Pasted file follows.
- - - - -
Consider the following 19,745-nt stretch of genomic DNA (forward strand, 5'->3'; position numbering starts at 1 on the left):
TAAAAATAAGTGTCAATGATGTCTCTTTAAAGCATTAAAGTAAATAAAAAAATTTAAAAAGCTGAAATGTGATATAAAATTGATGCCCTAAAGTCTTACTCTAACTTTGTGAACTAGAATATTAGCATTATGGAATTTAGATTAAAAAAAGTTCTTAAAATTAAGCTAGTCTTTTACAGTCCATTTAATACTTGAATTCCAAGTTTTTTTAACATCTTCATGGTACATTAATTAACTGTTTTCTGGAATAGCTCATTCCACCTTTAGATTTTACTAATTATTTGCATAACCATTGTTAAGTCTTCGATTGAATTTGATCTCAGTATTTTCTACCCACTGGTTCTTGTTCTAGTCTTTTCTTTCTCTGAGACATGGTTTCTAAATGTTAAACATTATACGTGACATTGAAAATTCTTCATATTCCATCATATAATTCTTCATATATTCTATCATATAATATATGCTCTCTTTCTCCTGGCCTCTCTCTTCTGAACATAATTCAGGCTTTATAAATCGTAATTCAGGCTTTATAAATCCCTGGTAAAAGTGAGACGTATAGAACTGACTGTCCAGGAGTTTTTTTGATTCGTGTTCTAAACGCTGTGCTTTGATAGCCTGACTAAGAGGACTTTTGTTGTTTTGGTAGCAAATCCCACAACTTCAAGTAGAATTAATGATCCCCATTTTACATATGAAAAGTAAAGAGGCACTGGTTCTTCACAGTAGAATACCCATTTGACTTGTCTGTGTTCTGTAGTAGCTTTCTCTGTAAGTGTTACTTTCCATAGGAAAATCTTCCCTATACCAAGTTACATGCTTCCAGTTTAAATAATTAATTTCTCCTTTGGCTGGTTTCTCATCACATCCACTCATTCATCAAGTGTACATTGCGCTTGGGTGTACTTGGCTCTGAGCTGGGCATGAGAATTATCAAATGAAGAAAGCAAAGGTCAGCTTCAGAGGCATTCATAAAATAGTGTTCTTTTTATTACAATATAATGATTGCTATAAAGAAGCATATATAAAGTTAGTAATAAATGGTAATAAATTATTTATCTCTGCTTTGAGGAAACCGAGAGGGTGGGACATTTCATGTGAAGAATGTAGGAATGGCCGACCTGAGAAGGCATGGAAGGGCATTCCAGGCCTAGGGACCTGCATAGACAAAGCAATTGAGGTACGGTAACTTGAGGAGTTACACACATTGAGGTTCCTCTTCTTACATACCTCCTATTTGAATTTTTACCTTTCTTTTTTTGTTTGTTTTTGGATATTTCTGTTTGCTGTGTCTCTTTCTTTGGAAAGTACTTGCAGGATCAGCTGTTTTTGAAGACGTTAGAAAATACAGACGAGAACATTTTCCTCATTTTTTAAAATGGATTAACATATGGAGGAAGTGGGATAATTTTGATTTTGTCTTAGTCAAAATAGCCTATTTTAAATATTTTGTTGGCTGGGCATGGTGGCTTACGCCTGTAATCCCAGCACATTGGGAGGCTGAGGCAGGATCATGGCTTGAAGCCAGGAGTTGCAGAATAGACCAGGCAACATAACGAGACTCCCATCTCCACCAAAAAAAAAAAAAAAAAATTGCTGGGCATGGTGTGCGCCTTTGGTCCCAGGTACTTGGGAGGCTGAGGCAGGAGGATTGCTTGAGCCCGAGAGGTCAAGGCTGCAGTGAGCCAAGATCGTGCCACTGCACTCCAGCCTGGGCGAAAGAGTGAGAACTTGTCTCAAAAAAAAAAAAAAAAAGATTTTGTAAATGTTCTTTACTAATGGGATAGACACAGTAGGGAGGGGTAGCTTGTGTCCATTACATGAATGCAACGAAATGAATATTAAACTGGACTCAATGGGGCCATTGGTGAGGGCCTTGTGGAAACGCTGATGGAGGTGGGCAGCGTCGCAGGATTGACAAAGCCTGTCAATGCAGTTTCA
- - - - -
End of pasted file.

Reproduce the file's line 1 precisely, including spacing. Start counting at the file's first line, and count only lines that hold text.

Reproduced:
Consider the following 19,745-nt stretch of genomic DNA (forward strand, 5'->3'; position numbering starts at 1 on the left):